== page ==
Àngels Mairal, a Médecins Sans Frontières (MSF) psychologist, arrived in Yemen this past March. After a few weeks, the Yemeni authorities started releasing migrants who had been detained on illegal farms, some of them victims of torture. At the same time, deportations of foreigners from Saudi Arabia into Yemen increased, as did the number of migrants who voluntarily wanted to return home. Mairal has been assisting this population.
What problems did you encounter when you arrived in Yemen?
When I arrived in Yemen, I started working with my colleagues assisting migrants in Haradh town, in the north of the country, close to the border with Saudi Arabia. There, the International Organisation for Migration (IOM) runs a camp sheltering some of the migrants from other nations who want to be repatriated to their country of origin –people needing special protection such as women, children, elderly people and sick people. Additionally, there are hundreds of migrants in the town gather waiting to make yet another attempt to enter Saudi Arabia or to return home.
MSF runs two clinics outside the camp where we conduct individual and group sessions providing mental health support to those in need. My work during the first weeks consisted of supporting our clinical work in the area and also building the capacity in psychological care of other organisations working with migrants.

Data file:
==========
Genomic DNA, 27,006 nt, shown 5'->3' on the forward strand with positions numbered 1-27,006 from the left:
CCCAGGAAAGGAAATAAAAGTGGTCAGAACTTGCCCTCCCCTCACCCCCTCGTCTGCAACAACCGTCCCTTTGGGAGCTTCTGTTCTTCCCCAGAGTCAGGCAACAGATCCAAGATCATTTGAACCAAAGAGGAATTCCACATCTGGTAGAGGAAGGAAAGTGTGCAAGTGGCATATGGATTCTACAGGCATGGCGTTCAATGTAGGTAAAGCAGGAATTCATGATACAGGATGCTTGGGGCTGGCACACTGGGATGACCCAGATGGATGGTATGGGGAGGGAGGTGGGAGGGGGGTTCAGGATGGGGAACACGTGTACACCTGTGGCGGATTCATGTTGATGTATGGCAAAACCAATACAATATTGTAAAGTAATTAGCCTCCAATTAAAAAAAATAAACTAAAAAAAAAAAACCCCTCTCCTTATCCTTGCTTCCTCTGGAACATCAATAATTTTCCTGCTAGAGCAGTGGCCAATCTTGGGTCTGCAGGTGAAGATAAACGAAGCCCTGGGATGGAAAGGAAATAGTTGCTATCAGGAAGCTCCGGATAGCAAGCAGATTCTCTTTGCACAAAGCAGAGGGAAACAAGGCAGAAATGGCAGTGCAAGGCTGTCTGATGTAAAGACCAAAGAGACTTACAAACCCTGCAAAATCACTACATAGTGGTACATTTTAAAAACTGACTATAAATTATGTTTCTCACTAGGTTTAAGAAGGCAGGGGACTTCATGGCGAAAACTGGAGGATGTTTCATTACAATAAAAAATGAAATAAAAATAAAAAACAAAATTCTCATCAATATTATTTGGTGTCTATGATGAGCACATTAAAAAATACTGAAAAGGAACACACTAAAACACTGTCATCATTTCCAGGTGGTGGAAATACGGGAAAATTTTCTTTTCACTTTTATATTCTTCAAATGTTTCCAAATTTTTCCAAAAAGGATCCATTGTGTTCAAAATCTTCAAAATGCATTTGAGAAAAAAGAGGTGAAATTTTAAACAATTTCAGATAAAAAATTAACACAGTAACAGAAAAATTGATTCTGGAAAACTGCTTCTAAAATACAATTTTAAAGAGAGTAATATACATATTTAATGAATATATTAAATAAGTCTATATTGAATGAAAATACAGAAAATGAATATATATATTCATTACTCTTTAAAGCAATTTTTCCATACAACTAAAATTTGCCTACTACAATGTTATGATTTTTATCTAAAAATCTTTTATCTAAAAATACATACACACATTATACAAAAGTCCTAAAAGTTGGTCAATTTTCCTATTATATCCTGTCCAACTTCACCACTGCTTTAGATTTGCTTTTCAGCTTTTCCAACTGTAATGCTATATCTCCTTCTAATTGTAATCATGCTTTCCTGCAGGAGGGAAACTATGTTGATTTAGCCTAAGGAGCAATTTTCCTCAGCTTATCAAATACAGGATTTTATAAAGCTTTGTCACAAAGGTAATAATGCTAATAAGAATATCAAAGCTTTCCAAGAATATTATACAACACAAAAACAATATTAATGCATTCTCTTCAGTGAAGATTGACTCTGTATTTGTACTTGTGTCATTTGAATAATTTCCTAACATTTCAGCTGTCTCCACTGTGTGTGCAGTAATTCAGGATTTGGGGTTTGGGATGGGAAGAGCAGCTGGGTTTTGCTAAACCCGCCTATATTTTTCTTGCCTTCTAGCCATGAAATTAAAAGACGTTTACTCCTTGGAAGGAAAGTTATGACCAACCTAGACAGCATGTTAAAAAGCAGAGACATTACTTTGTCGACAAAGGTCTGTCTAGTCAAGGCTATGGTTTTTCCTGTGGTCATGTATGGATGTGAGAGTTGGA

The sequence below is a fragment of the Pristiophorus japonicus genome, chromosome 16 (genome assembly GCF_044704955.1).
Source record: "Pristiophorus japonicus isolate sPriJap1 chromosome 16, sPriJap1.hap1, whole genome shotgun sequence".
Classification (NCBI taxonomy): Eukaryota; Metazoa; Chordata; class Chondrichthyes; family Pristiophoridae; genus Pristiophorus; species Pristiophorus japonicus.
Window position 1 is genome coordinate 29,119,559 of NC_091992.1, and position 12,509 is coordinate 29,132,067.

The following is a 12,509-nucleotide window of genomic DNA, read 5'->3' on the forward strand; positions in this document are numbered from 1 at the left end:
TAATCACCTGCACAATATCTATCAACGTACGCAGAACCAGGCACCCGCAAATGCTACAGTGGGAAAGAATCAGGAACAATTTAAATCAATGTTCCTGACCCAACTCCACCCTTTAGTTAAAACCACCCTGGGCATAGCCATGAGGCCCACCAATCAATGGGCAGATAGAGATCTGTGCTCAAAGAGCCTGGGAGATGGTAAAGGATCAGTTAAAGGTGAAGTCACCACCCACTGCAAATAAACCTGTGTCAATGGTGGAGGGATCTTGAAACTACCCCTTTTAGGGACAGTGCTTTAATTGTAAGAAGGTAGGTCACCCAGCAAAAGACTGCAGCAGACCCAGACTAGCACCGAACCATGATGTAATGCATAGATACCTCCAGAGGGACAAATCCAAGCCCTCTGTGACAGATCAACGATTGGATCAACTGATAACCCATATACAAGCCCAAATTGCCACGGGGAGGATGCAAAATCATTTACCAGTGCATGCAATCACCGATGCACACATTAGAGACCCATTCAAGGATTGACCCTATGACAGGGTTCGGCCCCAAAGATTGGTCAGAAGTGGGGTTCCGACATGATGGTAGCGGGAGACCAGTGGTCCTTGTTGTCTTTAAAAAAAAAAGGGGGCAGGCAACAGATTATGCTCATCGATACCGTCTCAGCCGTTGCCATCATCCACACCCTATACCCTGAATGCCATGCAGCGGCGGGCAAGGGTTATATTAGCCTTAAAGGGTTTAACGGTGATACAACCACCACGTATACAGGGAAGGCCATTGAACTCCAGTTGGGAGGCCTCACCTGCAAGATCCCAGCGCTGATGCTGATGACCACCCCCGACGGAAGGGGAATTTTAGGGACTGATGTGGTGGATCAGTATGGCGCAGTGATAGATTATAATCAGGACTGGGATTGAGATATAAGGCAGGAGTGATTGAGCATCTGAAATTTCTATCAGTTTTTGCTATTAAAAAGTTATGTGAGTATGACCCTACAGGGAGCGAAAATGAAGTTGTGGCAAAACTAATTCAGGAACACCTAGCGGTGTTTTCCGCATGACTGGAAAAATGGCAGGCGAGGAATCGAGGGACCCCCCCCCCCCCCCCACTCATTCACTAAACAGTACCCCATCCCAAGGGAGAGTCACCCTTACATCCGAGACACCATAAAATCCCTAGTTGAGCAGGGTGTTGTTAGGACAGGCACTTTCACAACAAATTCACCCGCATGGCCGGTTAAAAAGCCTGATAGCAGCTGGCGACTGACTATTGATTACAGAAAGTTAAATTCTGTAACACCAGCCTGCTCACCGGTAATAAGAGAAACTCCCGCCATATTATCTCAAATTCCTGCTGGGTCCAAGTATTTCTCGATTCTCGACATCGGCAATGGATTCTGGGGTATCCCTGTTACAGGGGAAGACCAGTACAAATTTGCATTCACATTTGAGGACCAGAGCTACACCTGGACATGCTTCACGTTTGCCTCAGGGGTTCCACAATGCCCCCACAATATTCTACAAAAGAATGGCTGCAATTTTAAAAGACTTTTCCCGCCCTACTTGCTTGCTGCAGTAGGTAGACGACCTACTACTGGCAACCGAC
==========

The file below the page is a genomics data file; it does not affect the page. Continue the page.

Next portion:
What happened in April?
By early April, Yemeni authorities started releasing migrants who had been detained by traffickers on illegal farms. In just a few days, groups of about 200 people were referred to a detention centre on the outskirts of Haradh. From there, they started being transferred in groups to another detention centre in Sana’a, the capital. Since the number of people was too high in Sana’a, a group of about 480 people had to remain in a prison in Amran for a few days.
While this was taking place, Saudi Arabia deported groups of illegal migrants to Yemen, who also ended up in these detention centres or went there of their own will to be repatriated. The detention centre in Sana’a has a capacity to shelter 200 people but sometimes there have been as many as 1,200.
What is the situation like right now?
Repatriations from Sana’a to Ethiopia, where most migrants come from, have already begun. All the migrants in prison in Amran have been transferred to Sana’a; the centre there is still beyond its initial capacity.
Deportations are expected to go on throughout the coming days, and we don’t know whether more migrants will be released from the illegal farms or whether this has been a one-shot event.
What is the situation endured by these migrants like?
Yemen is located along one of the main migration routes. Many people leave the Horn of Africa in search of a better life in the Gulf countries. On the way, many migrants fall prey to smugglers. The migrants released by Yemen officials told us that they have been victims of torture and ill-treatment. Traffickers resort to extortion to get money from the migrants’ families. Many of them have gone through terrible experiences where they were subjected to or witnessed extreme violence, including the murder of other migrants. The migrants we were seeing in Haradh used to recount these experiences.